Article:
Global Justice Campaigners say IMF Has Failed All Around the World

4 December 2010

As Ireland faces the prospect of IMF IMF
International Monetary Fund
Along with the World Bank, the IMF was founded on the day the Bretton Woods Agreements were signed. Its first mission was to support the new system of standard exchange rates.

When the Bretton Wood fixed rates system came to an end in 1971, the main function of the IMF became that of being both policeman and fireman for global capital: it acts as policeman when it enforces its Structural Adjustment Policies and as fireman when it steps in to help out governments in risk of defaulting on debt repayments.

As for the World Bank, a weighted voting system operates: depending on the amount paid as contribution by each member state. 85% of the votes is required to modify the IMF Charter (which means that the USA with 17,68% % of the votes has a de facto veto on any change).

The institution is dominated by five countries: the United States (16,74%), Japan (6,23%), Germany (5,81%), France (4,29%) and the UK (4,29%).
The other 183 member countries are divided into groups led by one country. The most important one (6,57% of the votes) is led by Belgium. The least important group of countries (1,55% of the votes) is led by Gabon and brings together African countries.
intervention in its economy, Irish global justice group, Debt and Development Coalition Ireland (DDCI), today warned that the IMF’s track record shows that the institution seeks to silence voices for justice, and that its policies have failed impoverished people all around the world.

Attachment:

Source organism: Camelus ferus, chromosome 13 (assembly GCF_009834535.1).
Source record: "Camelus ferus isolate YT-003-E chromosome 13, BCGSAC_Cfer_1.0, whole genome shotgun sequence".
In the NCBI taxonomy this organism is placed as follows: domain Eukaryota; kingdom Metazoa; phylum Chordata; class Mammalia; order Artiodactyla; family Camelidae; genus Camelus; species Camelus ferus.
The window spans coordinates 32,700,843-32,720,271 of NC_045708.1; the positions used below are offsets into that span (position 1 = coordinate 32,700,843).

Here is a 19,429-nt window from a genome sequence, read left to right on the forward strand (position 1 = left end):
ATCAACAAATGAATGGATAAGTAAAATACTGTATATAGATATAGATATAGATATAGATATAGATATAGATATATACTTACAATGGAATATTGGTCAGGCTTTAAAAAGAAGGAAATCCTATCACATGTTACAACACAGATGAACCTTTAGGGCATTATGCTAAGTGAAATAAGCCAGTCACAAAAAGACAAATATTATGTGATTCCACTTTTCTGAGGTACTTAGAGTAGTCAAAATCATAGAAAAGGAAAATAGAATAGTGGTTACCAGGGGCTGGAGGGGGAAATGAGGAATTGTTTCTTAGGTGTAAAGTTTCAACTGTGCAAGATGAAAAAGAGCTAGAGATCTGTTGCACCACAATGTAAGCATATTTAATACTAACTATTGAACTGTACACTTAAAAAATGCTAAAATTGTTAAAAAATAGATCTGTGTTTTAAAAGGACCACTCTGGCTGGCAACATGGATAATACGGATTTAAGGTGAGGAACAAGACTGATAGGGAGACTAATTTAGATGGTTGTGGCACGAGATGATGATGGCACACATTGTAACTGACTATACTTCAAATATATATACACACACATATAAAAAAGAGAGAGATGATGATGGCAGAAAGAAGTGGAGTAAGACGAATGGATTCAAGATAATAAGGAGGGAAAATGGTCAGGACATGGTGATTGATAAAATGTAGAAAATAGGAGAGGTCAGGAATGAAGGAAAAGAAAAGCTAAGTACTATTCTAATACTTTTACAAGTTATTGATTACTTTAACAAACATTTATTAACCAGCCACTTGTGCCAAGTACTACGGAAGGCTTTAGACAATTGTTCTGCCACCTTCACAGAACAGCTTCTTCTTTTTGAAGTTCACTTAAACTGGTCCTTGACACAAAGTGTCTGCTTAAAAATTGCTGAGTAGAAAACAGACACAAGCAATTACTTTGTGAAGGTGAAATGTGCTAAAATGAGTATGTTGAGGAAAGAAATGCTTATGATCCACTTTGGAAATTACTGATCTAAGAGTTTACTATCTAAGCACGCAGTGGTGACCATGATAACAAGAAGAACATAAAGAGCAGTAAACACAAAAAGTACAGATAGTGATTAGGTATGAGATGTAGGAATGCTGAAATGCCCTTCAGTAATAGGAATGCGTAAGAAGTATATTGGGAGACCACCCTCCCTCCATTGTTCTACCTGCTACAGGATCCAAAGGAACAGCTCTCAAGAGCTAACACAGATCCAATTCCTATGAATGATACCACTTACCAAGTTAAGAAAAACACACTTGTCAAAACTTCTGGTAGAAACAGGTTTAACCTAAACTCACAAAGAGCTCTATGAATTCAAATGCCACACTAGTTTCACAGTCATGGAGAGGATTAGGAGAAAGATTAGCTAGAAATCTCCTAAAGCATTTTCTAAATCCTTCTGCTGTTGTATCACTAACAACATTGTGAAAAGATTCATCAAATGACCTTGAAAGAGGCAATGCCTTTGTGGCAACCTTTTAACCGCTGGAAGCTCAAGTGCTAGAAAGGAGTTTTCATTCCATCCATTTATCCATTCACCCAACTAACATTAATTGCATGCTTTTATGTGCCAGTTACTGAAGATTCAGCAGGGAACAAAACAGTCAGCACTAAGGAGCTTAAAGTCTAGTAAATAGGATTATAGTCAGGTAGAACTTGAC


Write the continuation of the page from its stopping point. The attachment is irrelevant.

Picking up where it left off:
Nessa Ní Chasaide, Co-ordinator of Debt and Development Coalition Ireland (DDCI) said, “The notion that the IMF is needed to promote ’tough love’ in crisis situations, whether in impoverished countries or in Ireland, is deeply misleading as governments must first and foremost account to their citizens when making decisions that will affect their everyday lives. Since joining the IMF in 1957, Ireland has stood by as the IMF impoverished countries around the world. As Ireland and other Eurozone countries now face a similar prospect, it is high time to end the undue and damaging influence of such an undemocratic financial institution.

Lidy Nacpil, Co-ordinator Jubilee South - Asia Pacific Movement on Debt and Development, based in the philippines said, “The IMF promoted severe austerity programmes in the Philippines for more than a decade which deeply undermined our right to access essential public services in the longer term. I urge the Irish people to proactively contest the IMF’s power, to fight for, and protect, their right to voice and advocate for justice centred policies, as the IMF is dogmatic and not interested in listening to the opinions of others”.

Ms Ní Chasaide continued, “Despite recent claims from the IMF that it has become more flexible, it continues to promote hugely damaging policies. For example, 75% of the impoverished countries to which it is currently giving loans around the world have had to slash social spending in 2010 as a result of IMF lending conditions. This is despite the fact that they require massively scaled up expenditure to meet basic health and education needs.

DDCI highlighted that the nature of recent IMF post crisis lending shows that the IMF has not changed from a ’once-size-fits-all’ policy approach. For example in Pakistan, where people are suffering the impacts of massive flooding, the IMF has required government to end energy subsidies, increase fuel and electricity tariffs and increase regressive excise and sales taxes. In Jamaica teachers and other public sector workers have not received negotiated reimbursements of salary arrears. In Romania as part of a 2010 bail-out loan, public sector wages were slashed by by 25% and pensions by 15%. In September, 12,000 Romanians protested in Bucharest to demand authorities stop the layoff of public workers.

Debt and Development Coalition Ireland is a national network of development organisations, community groups and trade unions working for just financial relationships between rich and poor countries. DDCI is a member of the European Network on Debt and Development:



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